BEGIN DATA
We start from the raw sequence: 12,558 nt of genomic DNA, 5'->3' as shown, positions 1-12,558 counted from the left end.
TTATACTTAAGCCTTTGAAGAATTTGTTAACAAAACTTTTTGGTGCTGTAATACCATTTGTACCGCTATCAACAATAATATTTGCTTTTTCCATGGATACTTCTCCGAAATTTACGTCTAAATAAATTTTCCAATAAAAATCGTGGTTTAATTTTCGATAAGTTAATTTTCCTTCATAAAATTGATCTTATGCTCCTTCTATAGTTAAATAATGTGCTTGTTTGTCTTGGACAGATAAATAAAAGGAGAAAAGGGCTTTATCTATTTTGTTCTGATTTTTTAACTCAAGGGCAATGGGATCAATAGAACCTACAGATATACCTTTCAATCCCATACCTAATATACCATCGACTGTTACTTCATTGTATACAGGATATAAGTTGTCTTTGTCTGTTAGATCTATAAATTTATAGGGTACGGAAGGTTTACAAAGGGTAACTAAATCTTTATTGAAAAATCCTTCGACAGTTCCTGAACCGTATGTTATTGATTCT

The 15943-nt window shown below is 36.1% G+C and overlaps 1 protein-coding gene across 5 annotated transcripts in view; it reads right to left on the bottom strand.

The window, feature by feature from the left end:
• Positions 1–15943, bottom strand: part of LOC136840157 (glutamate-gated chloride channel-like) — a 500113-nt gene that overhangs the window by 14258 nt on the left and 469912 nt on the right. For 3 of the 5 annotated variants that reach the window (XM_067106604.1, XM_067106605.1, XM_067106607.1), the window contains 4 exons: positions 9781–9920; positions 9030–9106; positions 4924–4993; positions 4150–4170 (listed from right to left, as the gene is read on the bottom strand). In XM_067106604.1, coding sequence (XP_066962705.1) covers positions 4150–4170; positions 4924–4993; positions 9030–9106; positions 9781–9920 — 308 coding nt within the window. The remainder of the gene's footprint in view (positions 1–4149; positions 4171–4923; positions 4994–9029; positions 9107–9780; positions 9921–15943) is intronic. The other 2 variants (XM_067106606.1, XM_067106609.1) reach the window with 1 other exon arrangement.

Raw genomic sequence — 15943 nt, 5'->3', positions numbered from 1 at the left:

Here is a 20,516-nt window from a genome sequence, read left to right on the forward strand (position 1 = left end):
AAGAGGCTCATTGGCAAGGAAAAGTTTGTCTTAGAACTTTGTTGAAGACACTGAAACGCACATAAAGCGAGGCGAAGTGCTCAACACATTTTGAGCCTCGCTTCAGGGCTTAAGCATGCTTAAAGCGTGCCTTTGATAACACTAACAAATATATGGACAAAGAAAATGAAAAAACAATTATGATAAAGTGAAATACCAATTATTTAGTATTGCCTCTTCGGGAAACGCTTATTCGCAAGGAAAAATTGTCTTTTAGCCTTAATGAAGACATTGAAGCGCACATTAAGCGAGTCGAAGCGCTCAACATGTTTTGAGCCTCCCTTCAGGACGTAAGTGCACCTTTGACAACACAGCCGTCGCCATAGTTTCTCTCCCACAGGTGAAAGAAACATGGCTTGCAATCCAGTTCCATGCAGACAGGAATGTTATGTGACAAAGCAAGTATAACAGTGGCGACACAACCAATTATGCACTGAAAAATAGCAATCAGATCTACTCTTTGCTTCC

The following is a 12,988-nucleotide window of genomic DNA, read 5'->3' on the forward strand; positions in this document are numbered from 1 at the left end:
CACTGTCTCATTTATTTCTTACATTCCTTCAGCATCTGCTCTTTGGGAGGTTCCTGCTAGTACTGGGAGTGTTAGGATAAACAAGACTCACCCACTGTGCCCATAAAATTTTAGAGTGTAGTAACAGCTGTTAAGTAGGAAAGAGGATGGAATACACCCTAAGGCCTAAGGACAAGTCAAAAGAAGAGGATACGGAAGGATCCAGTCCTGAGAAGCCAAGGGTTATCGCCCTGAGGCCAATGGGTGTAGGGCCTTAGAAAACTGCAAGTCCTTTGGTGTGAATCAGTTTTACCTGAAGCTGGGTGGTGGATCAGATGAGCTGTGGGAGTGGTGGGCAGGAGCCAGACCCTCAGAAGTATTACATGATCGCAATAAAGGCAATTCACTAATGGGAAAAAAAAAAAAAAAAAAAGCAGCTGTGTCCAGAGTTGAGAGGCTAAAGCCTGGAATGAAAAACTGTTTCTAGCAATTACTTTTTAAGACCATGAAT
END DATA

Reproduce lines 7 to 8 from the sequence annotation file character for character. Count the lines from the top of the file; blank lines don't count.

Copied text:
Here is a 20,516-nt window from a genome sequence, read left to right on the forward strand (position 1 = left end):
AAGAGGCTCATTGGCAAGGAAAAGTTTGTCTTAGAACTTTGTTGAAGACACTGAAACGCACATAAAGCGAGGCGAAGTGCTCAACACATTTTGAGCCTCGCTTCAGGGCTTAAGCATGCTTAAAGCGTGCCTTTGATAACACTAACAAATATATGGACAAAGAAAATGAAAAAACAATTATGATAAAGTGAAATACCAATTATTTAGTATTGCCTCTTCGGGAAACGCTTATTCGCAAGGAAAAATTGTCTTTTAGCCTTAATGAAGACATTGAAGCGCACATTAAGCGAGTCGAAGCGCTCAACATGTTTTGAGCCTCCCTTCAGGACGTAAGTGCACCTTTGACAACACAGCCGTCGCCATAGTTTCTCTCCCACAGGTGAAAGAAACATGGCTTGCAATCCAGTTCCATGCAGACAGGAATGTTATGTGACAAAGCAAGTATAACAGTGGCGACACAACCAATTATGCACTGAAAAATAGCAATCAGATCTACTCTTTGCTTCC